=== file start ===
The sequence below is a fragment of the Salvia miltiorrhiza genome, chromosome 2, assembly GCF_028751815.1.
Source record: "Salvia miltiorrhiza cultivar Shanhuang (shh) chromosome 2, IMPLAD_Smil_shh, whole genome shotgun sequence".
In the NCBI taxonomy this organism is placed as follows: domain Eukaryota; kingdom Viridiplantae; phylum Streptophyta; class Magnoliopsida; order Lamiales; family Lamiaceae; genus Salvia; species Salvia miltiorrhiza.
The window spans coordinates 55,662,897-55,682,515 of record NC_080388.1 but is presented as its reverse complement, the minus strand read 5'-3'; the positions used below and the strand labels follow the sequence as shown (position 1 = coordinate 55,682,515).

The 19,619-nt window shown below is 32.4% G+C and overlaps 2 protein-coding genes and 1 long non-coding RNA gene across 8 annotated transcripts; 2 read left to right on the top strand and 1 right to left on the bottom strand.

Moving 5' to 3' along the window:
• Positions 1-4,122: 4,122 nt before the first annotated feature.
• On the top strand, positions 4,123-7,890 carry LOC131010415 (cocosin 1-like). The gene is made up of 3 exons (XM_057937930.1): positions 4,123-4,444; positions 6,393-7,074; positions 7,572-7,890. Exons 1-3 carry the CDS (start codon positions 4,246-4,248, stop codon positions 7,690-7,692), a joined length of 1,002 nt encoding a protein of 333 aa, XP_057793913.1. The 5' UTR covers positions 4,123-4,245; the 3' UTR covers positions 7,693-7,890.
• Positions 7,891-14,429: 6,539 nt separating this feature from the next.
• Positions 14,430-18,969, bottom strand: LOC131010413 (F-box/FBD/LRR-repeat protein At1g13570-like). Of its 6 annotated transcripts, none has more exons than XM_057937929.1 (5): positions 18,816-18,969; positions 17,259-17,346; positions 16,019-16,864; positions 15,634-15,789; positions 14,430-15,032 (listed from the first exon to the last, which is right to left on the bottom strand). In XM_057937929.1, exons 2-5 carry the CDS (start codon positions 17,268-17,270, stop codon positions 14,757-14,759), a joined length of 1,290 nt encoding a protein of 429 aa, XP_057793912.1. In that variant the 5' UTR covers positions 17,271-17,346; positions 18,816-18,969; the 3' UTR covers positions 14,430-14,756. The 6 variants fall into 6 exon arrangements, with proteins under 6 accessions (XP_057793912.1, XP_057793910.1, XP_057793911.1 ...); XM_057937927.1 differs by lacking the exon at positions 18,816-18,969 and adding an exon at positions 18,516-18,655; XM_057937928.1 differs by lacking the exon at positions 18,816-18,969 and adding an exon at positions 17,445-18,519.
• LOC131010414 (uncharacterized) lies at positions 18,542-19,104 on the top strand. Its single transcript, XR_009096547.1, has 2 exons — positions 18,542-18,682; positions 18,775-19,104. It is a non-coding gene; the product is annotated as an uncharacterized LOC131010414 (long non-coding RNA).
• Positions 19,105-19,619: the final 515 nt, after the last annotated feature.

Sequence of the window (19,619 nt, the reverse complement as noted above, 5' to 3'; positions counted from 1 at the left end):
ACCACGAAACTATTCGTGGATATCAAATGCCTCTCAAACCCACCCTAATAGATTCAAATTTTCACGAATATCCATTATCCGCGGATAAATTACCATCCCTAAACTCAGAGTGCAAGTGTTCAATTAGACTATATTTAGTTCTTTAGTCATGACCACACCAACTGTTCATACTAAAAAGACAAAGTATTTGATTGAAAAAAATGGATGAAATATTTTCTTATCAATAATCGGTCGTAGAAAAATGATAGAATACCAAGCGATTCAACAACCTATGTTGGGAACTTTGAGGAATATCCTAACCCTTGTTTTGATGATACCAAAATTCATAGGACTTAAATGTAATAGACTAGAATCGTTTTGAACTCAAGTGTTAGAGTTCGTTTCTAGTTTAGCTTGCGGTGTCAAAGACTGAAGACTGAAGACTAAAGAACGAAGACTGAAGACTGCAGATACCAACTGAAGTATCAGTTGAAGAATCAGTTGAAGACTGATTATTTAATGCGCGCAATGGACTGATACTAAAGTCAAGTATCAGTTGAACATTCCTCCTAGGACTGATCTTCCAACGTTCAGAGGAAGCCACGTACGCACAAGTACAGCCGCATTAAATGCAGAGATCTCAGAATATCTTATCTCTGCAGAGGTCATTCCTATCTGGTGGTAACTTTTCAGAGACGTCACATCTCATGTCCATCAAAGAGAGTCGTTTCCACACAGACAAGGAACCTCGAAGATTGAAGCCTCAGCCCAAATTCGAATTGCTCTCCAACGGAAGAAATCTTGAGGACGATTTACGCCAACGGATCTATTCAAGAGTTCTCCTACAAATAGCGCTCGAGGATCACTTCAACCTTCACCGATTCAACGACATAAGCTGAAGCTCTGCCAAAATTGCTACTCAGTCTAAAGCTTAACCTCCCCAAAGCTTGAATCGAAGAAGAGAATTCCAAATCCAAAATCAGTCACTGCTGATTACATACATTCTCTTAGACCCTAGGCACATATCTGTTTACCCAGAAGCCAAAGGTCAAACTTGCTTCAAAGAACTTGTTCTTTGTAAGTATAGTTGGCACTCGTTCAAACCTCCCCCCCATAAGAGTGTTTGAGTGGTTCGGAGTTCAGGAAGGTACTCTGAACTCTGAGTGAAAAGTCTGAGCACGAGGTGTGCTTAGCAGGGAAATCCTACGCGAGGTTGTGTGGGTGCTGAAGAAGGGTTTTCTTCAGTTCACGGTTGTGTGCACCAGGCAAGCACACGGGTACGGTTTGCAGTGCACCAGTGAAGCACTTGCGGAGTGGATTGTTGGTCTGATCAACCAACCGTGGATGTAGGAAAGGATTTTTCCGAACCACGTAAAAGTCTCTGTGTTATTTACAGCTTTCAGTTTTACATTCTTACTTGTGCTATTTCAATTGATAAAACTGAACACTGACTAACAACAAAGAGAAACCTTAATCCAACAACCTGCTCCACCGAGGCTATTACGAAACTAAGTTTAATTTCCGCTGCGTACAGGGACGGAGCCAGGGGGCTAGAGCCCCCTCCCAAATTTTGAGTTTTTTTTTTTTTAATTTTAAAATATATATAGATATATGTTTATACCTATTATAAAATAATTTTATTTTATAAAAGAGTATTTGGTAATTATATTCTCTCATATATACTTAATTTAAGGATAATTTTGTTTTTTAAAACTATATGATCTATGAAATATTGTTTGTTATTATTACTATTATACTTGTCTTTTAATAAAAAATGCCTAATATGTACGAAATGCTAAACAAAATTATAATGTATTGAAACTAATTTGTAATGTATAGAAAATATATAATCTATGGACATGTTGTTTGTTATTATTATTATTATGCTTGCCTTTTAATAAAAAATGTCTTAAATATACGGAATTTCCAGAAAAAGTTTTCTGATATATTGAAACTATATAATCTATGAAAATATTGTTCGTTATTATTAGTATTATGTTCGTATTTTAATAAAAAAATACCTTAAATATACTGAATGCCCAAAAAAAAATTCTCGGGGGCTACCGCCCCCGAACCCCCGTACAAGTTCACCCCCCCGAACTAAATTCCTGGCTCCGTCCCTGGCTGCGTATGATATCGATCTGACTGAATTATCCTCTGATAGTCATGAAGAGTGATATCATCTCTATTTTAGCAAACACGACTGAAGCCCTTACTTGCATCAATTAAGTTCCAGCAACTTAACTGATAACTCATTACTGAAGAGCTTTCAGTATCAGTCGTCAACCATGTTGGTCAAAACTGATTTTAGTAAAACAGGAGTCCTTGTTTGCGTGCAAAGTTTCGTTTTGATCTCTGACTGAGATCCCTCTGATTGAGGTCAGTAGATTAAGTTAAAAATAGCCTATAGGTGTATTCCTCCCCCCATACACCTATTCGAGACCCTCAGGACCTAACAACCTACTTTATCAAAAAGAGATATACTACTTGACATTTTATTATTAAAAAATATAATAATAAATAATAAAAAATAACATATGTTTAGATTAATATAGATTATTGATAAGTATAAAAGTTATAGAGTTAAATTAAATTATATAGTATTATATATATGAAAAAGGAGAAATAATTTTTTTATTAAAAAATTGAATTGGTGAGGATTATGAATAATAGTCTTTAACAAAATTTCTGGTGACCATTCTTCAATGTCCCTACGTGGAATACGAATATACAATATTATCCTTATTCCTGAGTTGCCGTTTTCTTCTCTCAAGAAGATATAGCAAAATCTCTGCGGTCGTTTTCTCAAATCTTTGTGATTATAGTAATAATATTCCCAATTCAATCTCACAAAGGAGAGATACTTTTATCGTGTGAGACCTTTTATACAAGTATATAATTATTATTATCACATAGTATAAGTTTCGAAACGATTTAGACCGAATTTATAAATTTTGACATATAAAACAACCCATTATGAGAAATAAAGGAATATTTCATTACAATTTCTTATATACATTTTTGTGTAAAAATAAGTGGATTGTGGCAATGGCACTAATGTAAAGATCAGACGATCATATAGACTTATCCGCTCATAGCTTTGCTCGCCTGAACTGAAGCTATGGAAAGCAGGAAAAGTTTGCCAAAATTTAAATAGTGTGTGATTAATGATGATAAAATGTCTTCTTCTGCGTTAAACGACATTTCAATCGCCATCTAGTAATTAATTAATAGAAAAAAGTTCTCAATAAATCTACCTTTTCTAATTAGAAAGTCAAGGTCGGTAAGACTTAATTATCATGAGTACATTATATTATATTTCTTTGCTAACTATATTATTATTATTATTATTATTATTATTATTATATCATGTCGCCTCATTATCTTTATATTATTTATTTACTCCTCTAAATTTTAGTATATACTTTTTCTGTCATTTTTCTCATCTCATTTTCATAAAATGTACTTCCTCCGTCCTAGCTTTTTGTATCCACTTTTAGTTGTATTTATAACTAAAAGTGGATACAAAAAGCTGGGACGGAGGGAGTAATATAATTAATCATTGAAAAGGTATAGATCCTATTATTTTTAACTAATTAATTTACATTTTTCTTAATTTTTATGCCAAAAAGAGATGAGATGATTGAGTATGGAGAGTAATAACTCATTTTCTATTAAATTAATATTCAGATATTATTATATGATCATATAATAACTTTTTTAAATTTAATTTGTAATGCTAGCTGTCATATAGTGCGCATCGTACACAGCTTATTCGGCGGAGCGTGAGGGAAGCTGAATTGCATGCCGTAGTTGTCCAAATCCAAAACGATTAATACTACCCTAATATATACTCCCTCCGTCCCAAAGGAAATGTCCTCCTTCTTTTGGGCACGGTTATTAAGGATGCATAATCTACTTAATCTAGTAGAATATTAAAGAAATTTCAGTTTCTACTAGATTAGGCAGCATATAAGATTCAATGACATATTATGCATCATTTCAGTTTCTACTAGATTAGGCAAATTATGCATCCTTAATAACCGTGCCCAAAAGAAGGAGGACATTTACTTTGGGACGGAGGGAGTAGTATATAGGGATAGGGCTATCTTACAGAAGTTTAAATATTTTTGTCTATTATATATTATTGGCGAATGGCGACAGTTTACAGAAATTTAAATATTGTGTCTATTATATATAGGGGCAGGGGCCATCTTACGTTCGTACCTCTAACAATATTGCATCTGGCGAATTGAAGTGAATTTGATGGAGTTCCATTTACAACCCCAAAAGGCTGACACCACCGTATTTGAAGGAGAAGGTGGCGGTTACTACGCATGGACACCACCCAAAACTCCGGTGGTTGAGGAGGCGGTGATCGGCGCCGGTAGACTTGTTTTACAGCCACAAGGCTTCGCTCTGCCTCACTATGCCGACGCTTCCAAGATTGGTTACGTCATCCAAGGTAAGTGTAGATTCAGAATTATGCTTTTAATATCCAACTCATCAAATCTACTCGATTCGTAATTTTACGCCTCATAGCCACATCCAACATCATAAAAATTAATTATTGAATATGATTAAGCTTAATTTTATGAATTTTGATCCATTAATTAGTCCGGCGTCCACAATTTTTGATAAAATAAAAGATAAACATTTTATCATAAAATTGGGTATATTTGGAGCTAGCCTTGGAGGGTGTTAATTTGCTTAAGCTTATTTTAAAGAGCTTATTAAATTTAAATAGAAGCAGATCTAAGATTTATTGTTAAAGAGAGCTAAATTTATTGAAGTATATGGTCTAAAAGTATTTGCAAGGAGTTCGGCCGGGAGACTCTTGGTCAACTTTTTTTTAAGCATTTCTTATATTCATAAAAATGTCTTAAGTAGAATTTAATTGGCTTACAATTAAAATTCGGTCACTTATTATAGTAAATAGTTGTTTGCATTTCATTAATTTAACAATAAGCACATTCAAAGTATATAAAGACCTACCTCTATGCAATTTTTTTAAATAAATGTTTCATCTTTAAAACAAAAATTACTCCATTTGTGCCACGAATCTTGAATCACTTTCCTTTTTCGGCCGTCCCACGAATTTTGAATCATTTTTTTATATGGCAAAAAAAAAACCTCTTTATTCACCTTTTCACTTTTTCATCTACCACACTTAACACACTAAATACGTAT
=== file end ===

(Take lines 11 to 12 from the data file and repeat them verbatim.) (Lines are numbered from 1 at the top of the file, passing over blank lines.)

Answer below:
• LOC131010414 (uncharacterized) lies at positions 18,542-19,104 on the top strand. Its single transcript, XR_009096547.1, has 2 exons — positions 18,542-18,682; positions 18,775-19,104. It is a non-coding gene; the product is annotated as an uncharacterized LOC131010414 (long non-coding RNA).
• Positions 19,105-19,619: the final 515 nt, after the last annotated feature.